Eric Jackson said...

Hi Robyn: I would say #10. If you don't have a good boss, that's a killer. Thx, Eric

gjc said...

good post Eric.

I can honestly say that I have left organisations over these exact points (not to say that I've moved around a lot, but a number of the reasons flow together).

Shifting Whims / Strategic priorities is my pet "hate". I can tolerate a number of the other reasons, as many of them are just a byproduct of large organisations or government entities. Chopping and changing between priorities doesnt allow your top talet to actually produce anything concrete or usuable, which ultimately they want to do. Working at an organisation for several years and then not having anything to actually show for it because management changed their mind every three months is a sure-fire way to make your top talet look elsewhere

Eric Jackson said...

Hi GJC: Thanks for your note. I agree that this is particularly a common problem in many large organizations. Best, Eric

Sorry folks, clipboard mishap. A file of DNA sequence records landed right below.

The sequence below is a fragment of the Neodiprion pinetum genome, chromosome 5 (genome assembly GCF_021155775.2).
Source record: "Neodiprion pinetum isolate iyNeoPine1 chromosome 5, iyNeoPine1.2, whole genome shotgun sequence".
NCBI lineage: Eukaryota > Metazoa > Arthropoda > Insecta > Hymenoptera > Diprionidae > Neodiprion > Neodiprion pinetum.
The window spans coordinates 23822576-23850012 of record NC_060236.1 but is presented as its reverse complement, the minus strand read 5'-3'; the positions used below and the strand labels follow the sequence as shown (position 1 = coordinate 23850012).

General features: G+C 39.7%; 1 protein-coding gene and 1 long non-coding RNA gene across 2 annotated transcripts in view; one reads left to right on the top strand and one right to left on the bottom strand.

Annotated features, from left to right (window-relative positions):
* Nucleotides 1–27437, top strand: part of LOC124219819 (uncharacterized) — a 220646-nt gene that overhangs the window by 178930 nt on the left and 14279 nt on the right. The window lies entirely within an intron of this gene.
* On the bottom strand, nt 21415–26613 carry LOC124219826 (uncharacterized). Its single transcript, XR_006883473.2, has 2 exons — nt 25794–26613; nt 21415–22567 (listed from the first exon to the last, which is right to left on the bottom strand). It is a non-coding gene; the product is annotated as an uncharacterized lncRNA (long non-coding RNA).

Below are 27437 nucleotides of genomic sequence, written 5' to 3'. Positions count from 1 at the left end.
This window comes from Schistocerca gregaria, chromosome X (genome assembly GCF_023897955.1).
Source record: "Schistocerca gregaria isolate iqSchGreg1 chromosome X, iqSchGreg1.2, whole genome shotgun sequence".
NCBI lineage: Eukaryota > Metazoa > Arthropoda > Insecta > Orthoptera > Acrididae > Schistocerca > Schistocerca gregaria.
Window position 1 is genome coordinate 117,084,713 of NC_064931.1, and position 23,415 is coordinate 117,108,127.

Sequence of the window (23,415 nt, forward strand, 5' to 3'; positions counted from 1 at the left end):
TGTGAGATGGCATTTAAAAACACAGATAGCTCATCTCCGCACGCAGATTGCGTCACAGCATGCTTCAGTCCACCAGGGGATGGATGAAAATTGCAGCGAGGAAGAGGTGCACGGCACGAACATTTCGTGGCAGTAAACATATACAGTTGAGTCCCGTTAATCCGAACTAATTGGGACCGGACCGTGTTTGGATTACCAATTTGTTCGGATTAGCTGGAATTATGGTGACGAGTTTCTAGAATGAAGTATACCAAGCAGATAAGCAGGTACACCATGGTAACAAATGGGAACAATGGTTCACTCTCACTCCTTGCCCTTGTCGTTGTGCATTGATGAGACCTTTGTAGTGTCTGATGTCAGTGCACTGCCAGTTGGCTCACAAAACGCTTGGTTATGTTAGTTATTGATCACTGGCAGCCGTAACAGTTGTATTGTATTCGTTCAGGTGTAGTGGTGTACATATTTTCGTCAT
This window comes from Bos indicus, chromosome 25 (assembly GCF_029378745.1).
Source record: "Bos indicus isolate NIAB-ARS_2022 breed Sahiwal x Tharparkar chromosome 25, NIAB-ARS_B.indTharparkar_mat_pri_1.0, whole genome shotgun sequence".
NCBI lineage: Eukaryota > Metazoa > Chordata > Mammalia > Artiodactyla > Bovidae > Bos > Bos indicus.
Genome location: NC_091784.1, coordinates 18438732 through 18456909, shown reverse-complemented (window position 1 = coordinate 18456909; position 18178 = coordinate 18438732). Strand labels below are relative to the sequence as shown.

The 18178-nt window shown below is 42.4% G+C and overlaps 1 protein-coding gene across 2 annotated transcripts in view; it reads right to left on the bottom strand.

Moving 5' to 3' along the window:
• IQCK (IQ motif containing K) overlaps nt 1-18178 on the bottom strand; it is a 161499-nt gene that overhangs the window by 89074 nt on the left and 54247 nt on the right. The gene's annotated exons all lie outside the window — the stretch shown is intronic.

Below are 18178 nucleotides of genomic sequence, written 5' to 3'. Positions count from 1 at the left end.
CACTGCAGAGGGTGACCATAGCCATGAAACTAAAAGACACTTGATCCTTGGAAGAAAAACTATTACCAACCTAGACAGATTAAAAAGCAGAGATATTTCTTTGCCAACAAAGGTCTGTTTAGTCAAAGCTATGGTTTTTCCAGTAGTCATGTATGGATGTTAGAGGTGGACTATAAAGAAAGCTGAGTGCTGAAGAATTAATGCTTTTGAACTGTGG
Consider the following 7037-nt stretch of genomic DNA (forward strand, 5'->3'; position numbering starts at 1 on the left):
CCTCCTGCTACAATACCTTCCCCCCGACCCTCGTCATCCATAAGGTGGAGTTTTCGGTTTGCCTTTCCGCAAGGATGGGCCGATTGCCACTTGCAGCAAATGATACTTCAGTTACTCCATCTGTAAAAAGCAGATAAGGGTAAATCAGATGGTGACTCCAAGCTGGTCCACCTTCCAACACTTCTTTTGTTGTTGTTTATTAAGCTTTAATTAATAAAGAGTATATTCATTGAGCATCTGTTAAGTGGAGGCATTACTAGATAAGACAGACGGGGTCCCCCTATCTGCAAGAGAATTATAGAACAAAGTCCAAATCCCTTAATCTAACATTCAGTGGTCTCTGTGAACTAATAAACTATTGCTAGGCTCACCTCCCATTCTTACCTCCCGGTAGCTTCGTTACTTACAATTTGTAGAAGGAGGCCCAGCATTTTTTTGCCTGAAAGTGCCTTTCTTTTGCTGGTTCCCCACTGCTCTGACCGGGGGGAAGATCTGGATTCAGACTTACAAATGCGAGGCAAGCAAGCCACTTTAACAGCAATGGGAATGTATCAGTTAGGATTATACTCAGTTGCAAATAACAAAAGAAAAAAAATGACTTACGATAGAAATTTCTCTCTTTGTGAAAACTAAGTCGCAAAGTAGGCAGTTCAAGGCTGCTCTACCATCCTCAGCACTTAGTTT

The Spoonman said...

Brilliant and succinct. Precisely how I've felt over the last few years. I was beginning to think I was alone on this! :) The question then becomes: how do we fix it? Prior to my "settling down" and becoming a full-time employee, I was a consultant and have put time in pretty much every major company in my area. There isn't one I can think of that managed to even get it close to right. At my current place, turnover has been very low in the past, but I hear a lot of people issuing these kinds of complaints. Usually I hear they're planning on leaving and I tell them "It ain't no different elsewhere. The only reason you think it must be is because you've been here for 10 years, but I think you're going to be in for a real shock."